Modesty forbids more.
Posted On:7/21/2005 4:06pm
Style: Muay Thai, BJJ newbie.
Hey Zugec, send a PM to Phrost so you can prove you are THE Zugec guy, and you get a nice title over your name with your qualifications (instructor, professional fighter, olympian judoka, wimpy accountant, whatever).
As for the question at hand: I would look for a) good, hard sparring, and b) a confortable atmosphere. Being a complete newbie means that you should work on both grappling and striking; personally I would pick one and work at it at least a couple of years before trying the other seriously.
That civilisation may not sink,
Its great battle lost,
Quiet the dog, tether the pony
To a distant post;
Our master Caesar is in the tent
Where the maps are spread,
His eyes fixed upon nothing,
A hand under his head.
- W.B. Yeats
Posted On:7/21/2005 4:10pm
Style: BJJ, MMA
Originally Posted by zugec
i figured that, which is why i did not flat out say you were an ass.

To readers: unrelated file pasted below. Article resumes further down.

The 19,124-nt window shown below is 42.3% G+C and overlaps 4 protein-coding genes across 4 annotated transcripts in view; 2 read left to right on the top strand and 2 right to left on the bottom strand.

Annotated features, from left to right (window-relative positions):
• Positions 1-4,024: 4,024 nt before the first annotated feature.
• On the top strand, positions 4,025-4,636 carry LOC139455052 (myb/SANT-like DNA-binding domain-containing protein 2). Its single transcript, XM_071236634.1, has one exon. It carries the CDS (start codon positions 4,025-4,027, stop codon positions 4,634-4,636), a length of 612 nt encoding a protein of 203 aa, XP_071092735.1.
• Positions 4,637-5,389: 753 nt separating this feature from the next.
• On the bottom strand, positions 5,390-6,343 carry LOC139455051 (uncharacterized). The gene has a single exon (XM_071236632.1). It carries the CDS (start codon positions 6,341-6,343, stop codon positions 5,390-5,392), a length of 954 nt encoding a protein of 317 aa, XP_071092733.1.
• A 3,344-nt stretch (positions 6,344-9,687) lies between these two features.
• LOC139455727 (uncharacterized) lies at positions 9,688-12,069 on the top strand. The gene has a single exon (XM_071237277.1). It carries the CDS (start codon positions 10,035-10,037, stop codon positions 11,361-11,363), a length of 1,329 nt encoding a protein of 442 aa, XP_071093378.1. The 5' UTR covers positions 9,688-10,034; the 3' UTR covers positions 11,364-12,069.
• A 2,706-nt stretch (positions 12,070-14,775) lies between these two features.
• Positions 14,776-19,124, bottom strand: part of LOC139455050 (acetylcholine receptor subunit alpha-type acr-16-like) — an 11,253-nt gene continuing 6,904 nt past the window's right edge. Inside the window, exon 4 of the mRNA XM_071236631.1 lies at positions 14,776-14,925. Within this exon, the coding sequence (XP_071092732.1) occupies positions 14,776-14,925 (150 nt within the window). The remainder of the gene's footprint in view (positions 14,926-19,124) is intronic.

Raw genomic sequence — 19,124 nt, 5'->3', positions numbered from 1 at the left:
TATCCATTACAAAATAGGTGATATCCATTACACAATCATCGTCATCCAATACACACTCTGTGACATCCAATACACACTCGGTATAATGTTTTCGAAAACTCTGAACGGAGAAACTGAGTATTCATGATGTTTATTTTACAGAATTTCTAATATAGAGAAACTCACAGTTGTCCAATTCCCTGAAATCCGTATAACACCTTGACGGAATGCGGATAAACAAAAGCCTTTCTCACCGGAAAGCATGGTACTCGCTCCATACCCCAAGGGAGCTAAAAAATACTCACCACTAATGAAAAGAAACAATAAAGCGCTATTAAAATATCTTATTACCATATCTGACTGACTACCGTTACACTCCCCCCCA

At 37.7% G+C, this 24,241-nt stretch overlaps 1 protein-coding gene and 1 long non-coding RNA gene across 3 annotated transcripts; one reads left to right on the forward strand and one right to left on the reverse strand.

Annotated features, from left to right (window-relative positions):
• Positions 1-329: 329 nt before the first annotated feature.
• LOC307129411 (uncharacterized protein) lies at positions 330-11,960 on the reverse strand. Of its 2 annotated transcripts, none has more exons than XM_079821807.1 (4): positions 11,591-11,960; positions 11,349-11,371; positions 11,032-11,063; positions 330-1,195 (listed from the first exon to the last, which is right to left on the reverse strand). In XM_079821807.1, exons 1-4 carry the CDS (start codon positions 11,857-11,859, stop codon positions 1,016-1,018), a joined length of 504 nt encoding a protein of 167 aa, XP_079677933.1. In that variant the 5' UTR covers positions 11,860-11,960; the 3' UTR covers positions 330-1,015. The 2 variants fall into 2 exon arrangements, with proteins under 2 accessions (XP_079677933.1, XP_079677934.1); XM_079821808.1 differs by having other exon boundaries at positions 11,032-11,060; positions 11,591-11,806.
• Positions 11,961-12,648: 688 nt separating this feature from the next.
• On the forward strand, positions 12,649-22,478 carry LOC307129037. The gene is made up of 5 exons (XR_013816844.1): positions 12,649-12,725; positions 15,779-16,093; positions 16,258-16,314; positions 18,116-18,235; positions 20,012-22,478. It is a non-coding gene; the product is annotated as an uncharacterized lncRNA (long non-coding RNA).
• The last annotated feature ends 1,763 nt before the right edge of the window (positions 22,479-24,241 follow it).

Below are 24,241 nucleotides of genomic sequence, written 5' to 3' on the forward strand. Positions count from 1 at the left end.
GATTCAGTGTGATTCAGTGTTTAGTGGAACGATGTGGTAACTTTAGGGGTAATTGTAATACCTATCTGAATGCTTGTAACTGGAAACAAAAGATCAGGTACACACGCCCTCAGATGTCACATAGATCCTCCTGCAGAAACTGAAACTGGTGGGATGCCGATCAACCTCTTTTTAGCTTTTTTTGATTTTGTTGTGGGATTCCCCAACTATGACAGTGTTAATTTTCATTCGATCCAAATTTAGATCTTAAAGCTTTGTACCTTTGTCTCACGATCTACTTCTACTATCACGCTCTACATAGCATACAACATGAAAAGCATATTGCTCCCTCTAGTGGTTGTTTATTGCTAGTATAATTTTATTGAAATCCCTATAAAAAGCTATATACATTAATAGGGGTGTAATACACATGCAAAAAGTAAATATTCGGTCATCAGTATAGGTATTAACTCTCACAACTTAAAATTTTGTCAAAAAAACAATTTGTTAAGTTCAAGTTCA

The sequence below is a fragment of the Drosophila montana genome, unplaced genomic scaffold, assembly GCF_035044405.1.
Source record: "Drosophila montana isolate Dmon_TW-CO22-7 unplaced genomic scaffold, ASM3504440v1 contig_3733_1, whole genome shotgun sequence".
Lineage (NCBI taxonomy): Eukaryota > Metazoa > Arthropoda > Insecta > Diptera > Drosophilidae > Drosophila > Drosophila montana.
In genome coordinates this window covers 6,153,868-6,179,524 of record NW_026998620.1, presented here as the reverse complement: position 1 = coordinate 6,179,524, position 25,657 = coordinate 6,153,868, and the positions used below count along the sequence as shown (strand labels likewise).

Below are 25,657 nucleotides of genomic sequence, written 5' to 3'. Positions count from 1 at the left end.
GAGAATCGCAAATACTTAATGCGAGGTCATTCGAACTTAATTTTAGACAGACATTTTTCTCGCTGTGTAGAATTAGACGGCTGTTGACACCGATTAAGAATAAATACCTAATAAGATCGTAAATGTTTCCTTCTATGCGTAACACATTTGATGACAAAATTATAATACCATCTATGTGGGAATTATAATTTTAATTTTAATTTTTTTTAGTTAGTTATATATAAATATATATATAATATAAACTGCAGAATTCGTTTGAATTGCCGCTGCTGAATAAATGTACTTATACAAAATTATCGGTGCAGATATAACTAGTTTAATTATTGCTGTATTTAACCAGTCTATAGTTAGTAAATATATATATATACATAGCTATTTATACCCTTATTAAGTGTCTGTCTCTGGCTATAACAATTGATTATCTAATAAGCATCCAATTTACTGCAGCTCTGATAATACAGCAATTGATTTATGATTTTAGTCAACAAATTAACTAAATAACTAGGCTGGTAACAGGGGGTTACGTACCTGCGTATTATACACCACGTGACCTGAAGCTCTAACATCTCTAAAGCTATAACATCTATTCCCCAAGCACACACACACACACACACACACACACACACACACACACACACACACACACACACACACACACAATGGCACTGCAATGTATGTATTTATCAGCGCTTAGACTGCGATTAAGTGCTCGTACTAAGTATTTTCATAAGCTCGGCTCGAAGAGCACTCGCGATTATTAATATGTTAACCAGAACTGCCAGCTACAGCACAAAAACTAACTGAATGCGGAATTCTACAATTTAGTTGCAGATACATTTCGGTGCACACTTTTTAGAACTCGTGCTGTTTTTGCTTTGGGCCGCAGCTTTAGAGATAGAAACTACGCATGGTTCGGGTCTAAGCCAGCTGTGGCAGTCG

But i am still curious if you train with Matt?
I see your question now - you addressed it to 'welterweight' which is under my screen name (and just shows that I don't post that much).
I am in Massachussetts and do not train with Matt.
Posted On:7/21/2005 5:12pm
Style: Filipino Martial Arts
One thing also to check for is to carefully watch the instructor interact witht he students and how the students act. If the instructor is respectful to the students so are the students (aside from the random asshole). The middle of the road student is the best judge of the school, it's training practices and it's general behavior. If the guy whose been there solidly for about 2 years sucks and is rude then the place usually sucks and is rude.
Some advice: Train hard, rest up, treat injuries before they happen by warming up and listen to your body. The listening to your body is important, since being injured can stop your training.
hope this helps
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